BIOGRAPHY, general biography, Uncategorized
Comments 9

Rathbone’s Flower Bill

I came across an interesting news item that was printed in the July 10, 1933 edition of the Liverpool Echo. Apparently, Basil Rathbone ordered a lot of flowers for someone and neglected to pay for them! It reads:


A judgment summons by Moyses Stevens, Ltd., florists, Victoria-street, London, against Basil Rathbone, the actor, was heard in the Chancery Division, today. It was stated for the creditors that the debt was £77 19s 9d in respect of flowers supplied between September and January last. The debtor, it was added, earned a minimum of £20 a week.

Basil Rathbone, in the witness-box, offered to pay £1 a month, and told the judge he was paying his first wife £700 a year alimony, free of income tax. He had no contract at present. His last film was “Loyalties,” made in March and April, and for his part in which he received £450.

Mr. Justice Luxmoore made an order for £5 a month, the first payment to be made on August 1, and he directed Mr. Rathbone to let his creditors know immediately he started work.

This raises so many questions! First, was £77 a lot of money in 1933? An online inflation calculator tells me that £77 in 1933 is equivalent to about £5547 in 2020. And 5547 British pounds are about equal to 7005 U.S. dollars. That’s how much money Basil spent on flowers in a four-month period (September to January). That’s a lot of flowers!

By the way, the florist, Moyses Stevens Ltd., is still in business. See

Why did Basil let such a large bill accumulate? Why didn’t he pay for the flowers when he ordered them? And if he didn’t have the money, why was he ordering flowers?

Why didn’t the florist insist on payment after one month before continuing to accept orders? It seems strange that he continued to deliver flowers for at least four months. What happened then? Is that when the florist cut him off (“No more flowers for you, Mr. Rathbone!”) or did Rathbone stop ordering flowers? I wonder why. Was it because he couldn’t pay for the flowers?

Who was the recipient of all those flowers? Was it Ouida? Did Basil do something to incur her wrath, so that he needed to beg her forgiveness with flowers—LOTS of flowers? (And was she mollified after four months of flowers?)

And if the flowers went to someone other than Ouida, who might that have been? Can you imagine Ouida’s reaction when the florist sued Basil, and she learned he had bought all those flowers for someone else?

How odd that Basil would have offered to pay off the debt at £1 a month. It would have taken 77 months (6 years, 4 months) to pay off the debt. Was he planning to be in England for six more years?

Basil should have had an income during the time he ordered flowers. Prior to acting in Loyalties, he had leading roles in One Precious Year and After the Ball. Rathbone also starred in the play Tonight or Never at the Duke of York’s Theatre in London from November 10 to November 26, 1932. As reported, he earned a minimum of £20 a week. Did Ouida spend the money just as fast as Basil earned it?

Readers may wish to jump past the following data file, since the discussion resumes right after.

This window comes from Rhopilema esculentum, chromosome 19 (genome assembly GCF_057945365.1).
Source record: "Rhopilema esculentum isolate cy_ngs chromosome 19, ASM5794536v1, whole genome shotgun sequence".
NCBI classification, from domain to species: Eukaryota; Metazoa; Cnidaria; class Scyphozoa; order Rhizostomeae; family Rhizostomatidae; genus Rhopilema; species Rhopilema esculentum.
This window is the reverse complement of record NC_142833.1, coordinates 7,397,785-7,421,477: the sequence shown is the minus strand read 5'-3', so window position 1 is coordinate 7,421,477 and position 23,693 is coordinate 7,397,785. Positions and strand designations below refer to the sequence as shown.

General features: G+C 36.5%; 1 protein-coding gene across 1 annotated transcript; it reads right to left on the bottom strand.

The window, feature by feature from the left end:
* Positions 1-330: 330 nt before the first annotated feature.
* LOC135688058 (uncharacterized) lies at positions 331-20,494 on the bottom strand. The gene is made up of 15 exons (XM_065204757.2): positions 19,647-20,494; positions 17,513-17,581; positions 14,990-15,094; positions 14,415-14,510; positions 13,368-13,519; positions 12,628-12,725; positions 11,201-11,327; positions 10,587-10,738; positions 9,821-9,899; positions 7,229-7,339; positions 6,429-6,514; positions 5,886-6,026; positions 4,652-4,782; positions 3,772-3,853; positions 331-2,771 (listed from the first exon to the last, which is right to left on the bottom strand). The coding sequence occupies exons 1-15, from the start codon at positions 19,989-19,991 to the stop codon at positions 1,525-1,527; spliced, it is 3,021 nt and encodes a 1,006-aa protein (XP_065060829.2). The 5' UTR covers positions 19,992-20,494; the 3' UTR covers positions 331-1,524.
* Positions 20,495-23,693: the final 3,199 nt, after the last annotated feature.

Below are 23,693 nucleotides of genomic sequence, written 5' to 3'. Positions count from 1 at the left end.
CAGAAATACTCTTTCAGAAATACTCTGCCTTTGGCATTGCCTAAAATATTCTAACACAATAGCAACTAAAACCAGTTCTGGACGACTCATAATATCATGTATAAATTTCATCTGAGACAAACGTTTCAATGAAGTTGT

And here’s something interesting: according to the news report, Rathbone told the judge that he (Rathbone) had no contract at present. I understood that to mean that he wasn’t working. So did the judge, it seems, for after ordering Basil to pay the florist £5 a month, the judge “directed Mr. Rathbone to let his creditors know immediately he started work.” In fact, Rathbone was working during the period in which he appeared in court! From May 27 through August 19, 1933, Basil was appearing in a play called Diplomacy at the Princes Theatre in London. Oh, my! Basil lied to the judge?

Basil and Ouida lived in England from June 1932 to October 1933. Basil wrote a note in his record of theatre performances (in the Boston University archives) stating that he loathed every minute of his professional life over there. Wow. So not complaining about England or Ouida, but his professional life. Unfortunately, he gave no details about what exactly he loathed. Despite what he told the judge, Rathbone had steady work either on stage or making a film. Was he perhaps not being paid as much as he had been promised? Was he forced to work with awful directors?

Did Basil’s feelings of loathing have anything to do with the flowers? Maybe Ouida is the one who ordered the flowers to cheer up Basil after a miserable day on the movie set or at the theatre! We’ll probably never know.


  1. ticobasiljd says

    And another thing….he’s earning 20 pounds per week minimum, he says, which is 1040 pounds minimum per year (is this about $3000 in 2020?); yet he’s paying 700 pounds a year alimony, which comes to about $70,000 in 2020. Weird. Don’t ever trust my math, but sounds to me as if that’s quite a price for an ex-wife (and son) in 1933. Looks like his first wife trained him well for the second one. (Please sort these conversions out if wrong!)